FromWard Dossche2:292/854.0Date Write2018-05-14 15:59:28
ToRobert Bashe0:0/0.0Date Arrived2018-05-14 17:11:00
SubjRe: What if USA had stayed home after WWII?


RB>RB>> And it had tried several times to allow jewish passengers to debark
RB>RB>> in South America and the Caribbean, before it's landing in the USA
RB>RB>> was forbidden. In the end, it returned to Germany, but first stopped
RB>RB>> in the Netherlands, where some of it's passengers debarked. The rest
RB>RB>> returned to Germany and a very uncertain future.

RB>WD> Bullshit.

RB> Thanks for disputing the Wikipedia account. Now all we have to do is to
RB> decide which is more believeable.

RB>WD> All the passengers disembarked there, not just "some".

RB> This contradicts the facts of the matter. And the later survivors of the
RB> ship who returned to Germany.

When you quote a webpage, it might be useful to read it yourself first:

"The ship returned to Europe, docking at Antwerp, Belgium, on June 17, 1939
with 907 passengers." ... That's Belgium, not the Netherlands.

"The United Kingdom agreed to take 288 (32%) of the passengers, who disembarked
and traveled to the UK via other steamers. After much negotiation by Schröder,
the remaining 619 passengers were allowed to disembark at Antwerp; 224 (25%)
were accepted by France, 214 (23.59%) by Belgium, and 181 (20%) by the

In the page you quote it is clearly stated all the passengers disembarked in

The onlyones that returned to Germany did so after May 10th 1940 ... in
cattle cars ... not voluntary.

The page further states that "Scott Miller and Sarah Ogilvie of the United
States Holocaust Memorial Museum did an actual historical trace on the fate of
each passenger". This is exactly as I described in a previous message. I worked
for both Scott and Sarah and have documentation to prove it. I contributed to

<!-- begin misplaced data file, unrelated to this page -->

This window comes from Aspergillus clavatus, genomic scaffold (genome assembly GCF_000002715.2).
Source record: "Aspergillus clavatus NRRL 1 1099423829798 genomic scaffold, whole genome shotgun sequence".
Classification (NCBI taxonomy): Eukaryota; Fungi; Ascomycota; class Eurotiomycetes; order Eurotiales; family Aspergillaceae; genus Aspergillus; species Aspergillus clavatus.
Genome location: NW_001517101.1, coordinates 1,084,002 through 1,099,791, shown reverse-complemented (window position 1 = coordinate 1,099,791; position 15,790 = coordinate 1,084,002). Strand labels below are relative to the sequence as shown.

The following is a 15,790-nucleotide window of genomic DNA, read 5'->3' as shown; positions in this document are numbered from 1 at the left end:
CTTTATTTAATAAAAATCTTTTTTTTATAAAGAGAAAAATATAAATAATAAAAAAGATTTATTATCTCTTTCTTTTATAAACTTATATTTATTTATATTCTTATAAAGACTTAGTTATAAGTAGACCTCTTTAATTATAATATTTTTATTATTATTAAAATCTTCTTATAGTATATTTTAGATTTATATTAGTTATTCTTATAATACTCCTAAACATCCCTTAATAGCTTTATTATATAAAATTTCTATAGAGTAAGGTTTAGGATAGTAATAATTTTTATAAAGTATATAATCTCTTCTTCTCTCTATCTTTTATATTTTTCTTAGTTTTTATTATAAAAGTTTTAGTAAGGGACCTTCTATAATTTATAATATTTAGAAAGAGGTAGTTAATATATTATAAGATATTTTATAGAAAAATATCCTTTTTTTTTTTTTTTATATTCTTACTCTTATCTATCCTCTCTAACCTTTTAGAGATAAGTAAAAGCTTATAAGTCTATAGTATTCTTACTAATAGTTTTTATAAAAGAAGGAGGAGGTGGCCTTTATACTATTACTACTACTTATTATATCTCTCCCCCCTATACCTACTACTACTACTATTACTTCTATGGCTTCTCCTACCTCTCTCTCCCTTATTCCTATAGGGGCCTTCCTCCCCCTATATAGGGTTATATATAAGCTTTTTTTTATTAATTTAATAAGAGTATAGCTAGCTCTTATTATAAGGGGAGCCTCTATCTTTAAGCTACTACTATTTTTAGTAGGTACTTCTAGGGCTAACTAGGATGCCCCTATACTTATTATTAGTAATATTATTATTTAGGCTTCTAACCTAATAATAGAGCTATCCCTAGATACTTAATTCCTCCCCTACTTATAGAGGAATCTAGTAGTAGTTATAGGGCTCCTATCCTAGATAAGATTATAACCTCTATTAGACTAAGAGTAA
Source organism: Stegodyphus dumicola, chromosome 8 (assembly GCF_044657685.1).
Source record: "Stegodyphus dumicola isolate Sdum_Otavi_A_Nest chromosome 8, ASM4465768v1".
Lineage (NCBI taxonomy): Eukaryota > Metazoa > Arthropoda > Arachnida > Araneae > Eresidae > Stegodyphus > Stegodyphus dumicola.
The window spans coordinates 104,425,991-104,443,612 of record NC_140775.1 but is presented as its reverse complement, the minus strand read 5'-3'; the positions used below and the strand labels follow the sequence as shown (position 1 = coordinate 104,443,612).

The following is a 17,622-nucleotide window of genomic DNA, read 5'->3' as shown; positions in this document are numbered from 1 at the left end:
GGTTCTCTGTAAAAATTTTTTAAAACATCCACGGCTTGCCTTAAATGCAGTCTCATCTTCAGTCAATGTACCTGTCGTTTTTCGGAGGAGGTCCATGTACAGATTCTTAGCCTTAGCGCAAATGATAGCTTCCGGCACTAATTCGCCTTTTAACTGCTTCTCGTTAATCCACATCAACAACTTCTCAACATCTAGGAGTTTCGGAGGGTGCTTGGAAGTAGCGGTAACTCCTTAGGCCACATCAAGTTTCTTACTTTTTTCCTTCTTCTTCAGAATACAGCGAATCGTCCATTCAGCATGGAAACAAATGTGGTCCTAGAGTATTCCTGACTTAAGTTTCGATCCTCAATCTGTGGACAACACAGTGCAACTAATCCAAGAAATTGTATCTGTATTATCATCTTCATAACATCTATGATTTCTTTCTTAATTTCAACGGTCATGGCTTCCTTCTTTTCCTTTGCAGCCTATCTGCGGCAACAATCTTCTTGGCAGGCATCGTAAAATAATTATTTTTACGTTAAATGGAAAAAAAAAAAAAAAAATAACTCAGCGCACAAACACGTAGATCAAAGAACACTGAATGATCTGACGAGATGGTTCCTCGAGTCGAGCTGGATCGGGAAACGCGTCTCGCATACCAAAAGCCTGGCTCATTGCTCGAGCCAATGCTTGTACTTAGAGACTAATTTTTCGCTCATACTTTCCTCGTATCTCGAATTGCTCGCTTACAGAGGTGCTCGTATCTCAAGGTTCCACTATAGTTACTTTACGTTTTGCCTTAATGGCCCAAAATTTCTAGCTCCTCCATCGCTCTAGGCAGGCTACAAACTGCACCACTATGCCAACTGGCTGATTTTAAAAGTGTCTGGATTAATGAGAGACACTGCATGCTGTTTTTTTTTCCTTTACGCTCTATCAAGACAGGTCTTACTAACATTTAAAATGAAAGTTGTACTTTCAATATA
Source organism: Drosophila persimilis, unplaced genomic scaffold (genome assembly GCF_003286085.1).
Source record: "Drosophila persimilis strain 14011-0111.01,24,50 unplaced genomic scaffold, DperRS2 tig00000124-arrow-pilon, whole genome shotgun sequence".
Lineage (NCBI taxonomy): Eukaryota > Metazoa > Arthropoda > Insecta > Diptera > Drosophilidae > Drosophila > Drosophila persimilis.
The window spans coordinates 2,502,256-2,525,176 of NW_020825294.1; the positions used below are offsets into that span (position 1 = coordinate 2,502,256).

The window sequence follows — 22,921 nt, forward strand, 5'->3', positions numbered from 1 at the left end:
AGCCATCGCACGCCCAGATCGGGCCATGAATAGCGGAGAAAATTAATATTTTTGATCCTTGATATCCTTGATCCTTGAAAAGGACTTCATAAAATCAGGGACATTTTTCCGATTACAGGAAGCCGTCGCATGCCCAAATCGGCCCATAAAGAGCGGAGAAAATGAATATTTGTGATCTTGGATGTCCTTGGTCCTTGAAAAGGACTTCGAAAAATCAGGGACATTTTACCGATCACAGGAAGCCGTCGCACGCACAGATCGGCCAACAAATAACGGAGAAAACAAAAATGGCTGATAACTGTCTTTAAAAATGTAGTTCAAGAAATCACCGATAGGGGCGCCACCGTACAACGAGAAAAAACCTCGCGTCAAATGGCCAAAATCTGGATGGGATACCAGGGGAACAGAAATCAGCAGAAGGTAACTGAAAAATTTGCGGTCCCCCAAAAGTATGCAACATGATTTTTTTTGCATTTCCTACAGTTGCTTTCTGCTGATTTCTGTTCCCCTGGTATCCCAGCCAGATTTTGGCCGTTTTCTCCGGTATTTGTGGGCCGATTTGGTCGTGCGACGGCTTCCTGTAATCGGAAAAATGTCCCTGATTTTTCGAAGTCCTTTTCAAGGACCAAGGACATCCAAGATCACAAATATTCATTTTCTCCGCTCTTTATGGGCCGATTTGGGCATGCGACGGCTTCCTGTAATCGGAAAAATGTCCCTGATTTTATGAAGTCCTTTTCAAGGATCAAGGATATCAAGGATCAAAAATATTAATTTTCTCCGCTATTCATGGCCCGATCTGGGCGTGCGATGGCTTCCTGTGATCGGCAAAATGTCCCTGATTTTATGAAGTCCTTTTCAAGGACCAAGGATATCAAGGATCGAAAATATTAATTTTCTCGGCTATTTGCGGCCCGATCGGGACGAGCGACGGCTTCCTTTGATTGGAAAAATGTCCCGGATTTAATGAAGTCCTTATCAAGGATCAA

the display in the Washington DC USHMM.

The Wikipedia page which you referenced tells exactly the same story as I did,
with 4 exceptions:

First I put the year at 1938 off the top of my head, it's 1939. That's my own

Second, Saint Louis did NOT return to Germany as the Wikipedia page suggest. I
have seen the New York docking record of it mid-June of that year. The crossing
direct from Antwerp to New York was used to overhaul the ship as it had
suffered from more than 30 days uninterrupted usage with no maintenance.

Third, it was not repaired after the war. The hulk of the ship burned
completely, nothing was left from the inside, the teak decks ... everything
gone. I have seen a copy of the bill of sale to a scrapyard in 1946.

Fourth, the disembarkation in Antwerp was not negotiated by Captain Schroeder
but by the Jewish Joint Distribution Committee.

There are a few minor details which equally are incorrect but of lesser

There's a lot of stuff in Wikipedia, some of it is true, some of it isn't. It
is not an officially maintained encyclopedia with a scientific committee.

Bob, I was part of the research team.


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